We describe X-ray observations with Chandra and XMM-Newton of 18 galaxy groups (M_group ~ 1-6×10^13 Msolar, z~0.05) from the Zurich Environmental Study (ZENS). We aim to establish the frequency and properties, unaffected by host galaxy dilution and obscuration, of AGNs in central and satellite galaxy members, also as a function of halo-centric distance. X-ray point-source detections are reported for 22 of 177 observed galaxies, down to a limit of f_(0.5-8 keV) ~ 5×10^-15 erg cm^-2 s^-1, corresponding to a limiting luminosity of L_(0.5-8 keV)~3×10^40 erg s^-1. With the majority of the X-ray sources attributed to AGNs of low-to-moderate levels (L/L_Edd>~10^-4), we discuss the detection rate in the context of the occupation of AGNs to halos of this mass scale and redshift, and compare the structural/morphological properties between AGN-active and non-active galaxies of different rank and location within the group halos. We see a slight tendency for AGN hosts to have either relatively brighter/denser disks (or relatively fainter/diffuse bulges) than non-active galaxies of similar mass. At galaxy mass scales <10^11 Msolar, central galaxies appear to be a factor ~4 more likely to host AGNs than satellite galaxies of similar mass. This effect, coupled with the tendency for AGNs to reside in massive galaxies, explains the (weak) trend for AGNs to be preferentially found in the inner regions of groups, with no detectable trend with halo-centric distance in the frequency of AGNs within the satellite population. Finally, our data support other analyses in finding that the rate of decline with redshift of AGN activity in groups matches that of the global AGN population, indicating that either AGNs occur preferentially in groups, or that the evolution rate is independent of halo mass. These trends are of potential importance, and require X-ray coverage of a larger sample to be solidly confirmed.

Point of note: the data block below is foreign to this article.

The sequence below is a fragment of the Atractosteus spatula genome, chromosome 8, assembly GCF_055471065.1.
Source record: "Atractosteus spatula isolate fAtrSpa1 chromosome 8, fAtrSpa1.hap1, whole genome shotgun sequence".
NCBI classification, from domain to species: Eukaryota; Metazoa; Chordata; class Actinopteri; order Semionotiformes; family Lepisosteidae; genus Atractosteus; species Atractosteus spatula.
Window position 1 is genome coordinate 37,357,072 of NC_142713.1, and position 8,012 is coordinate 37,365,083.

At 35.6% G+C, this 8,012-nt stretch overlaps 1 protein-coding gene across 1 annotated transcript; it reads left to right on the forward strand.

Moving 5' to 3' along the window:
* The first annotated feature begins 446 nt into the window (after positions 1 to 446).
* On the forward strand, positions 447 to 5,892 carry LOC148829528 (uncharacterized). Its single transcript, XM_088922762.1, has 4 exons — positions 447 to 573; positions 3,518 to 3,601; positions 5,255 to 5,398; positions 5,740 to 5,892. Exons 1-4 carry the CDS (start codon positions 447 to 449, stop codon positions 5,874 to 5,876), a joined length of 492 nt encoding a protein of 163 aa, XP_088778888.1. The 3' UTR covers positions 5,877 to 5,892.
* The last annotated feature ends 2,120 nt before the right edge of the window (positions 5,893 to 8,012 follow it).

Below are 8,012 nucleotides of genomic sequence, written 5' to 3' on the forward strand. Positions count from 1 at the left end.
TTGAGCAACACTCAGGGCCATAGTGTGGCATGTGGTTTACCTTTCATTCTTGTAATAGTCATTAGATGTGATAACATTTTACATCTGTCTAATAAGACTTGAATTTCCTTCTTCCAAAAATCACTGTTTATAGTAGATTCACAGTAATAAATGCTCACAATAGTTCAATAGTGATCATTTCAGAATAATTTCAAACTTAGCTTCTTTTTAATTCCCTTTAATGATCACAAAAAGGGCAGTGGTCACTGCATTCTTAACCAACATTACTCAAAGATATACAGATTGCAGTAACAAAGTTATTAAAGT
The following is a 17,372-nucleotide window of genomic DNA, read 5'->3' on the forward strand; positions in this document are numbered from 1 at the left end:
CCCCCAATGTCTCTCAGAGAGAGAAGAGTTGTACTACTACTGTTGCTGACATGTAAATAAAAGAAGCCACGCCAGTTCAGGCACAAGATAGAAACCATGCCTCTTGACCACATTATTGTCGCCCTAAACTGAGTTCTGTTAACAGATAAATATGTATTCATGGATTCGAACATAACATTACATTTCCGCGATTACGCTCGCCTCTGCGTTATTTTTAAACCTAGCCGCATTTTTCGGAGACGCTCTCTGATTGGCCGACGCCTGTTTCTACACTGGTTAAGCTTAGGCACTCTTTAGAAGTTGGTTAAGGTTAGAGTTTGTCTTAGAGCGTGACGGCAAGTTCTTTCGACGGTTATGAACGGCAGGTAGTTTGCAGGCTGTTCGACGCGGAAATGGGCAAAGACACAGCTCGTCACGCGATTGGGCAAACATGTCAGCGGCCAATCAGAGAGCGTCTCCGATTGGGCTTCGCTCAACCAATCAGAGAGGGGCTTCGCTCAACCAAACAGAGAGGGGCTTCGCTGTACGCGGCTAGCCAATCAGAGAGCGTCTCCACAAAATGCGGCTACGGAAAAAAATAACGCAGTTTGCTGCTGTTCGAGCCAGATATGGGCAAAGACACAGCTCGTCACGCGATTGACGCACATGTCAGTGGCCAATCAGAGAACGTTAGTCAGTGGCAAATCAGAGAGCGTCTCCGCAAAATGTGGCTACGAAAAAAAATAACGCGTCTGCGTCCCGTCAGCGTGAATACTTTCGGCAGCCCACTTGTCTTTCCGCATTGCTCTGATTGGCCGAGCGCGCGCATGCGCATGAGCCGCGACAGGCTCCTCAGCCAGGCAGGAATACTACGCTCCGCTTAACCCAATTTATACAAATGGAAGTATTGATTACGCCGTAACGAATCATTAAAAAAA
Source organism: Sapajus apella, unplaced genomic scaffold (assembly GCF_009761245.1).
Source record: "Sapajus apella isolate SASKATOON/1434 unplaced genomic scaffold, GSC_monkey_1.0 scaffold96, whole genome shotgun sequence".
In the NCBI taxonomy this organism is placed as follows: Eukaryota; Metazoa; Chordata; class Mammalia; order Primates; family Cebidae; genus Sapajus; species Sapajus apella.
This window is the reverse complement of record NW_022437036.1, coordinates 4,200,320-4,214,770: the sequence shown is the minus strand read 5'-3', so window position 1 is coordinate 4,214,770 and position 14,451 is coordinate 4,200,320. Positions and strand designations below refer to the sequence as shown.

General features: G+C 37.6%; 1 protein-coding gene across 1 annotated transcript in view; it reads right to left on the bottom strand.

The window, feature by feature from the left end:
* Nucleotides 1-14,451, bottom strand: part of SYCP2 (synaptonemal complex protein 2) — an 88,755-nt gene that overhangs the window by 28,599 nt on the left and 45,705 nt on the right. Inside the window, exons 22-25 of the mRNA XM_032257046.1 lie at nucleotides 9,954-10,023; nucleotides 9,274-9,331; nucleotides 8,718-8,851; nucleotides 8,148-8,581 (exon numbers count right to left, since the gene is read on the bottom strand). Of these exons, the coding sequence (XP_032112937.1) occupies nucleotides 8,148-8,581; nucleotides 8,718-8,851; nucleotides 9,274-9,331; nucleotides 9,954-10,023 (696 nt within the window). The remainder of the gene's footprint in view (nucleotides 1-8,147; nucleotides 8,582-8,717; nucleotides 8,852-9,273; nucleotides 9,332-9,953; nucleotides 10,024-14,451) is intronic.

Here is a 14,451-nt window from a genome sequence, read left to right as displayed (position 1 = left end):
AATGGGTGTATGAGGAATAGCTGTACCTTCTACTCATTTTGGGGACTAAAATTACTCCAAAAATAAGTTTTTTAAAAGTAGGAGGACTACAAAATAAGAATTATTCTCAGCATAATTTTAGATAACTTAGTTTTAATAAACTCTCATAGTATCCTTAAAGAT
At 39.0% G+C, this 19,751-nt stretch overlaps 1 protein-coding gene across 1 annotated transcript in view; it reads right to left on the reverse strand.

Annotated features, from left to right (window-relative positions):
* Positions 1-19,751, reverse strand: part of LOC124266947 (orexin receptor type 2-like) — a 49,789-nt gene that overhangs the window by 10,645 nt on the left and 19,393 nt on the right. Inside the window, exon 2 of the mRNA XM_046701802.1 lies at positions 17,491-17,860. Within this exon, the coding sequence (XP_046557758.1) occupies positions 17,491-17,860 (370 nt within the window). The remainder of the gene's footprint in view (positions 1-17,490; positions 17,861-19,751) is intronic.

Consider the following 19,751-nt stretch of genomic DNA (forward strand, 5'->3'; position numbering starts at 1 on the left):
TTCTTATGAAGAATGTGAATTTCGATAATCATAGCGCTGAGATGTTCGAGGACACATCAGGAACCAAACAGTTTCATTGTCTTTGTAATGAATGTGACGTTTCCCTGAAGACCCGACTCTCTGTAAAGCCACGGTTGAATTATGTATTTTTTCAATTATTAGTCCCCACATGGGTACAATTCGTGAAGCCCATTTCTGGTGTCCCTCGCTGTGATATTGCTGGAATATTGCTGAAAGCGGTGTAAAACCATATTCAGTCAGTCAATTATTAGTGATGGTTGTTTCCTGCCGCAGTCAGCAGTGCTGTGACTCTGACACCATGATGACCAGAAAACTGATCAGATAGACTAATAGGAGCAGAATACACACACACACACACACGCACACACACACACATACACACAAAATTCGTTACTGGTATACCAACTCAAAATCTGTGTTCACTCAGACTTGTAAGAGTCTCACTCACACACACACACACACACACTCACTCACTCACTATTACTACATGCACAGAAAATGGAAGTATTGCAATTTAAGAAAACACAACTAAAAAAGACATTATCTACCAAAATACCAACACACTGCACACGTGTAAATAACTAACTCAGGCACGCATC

Date added: Mon, 14 Oct 13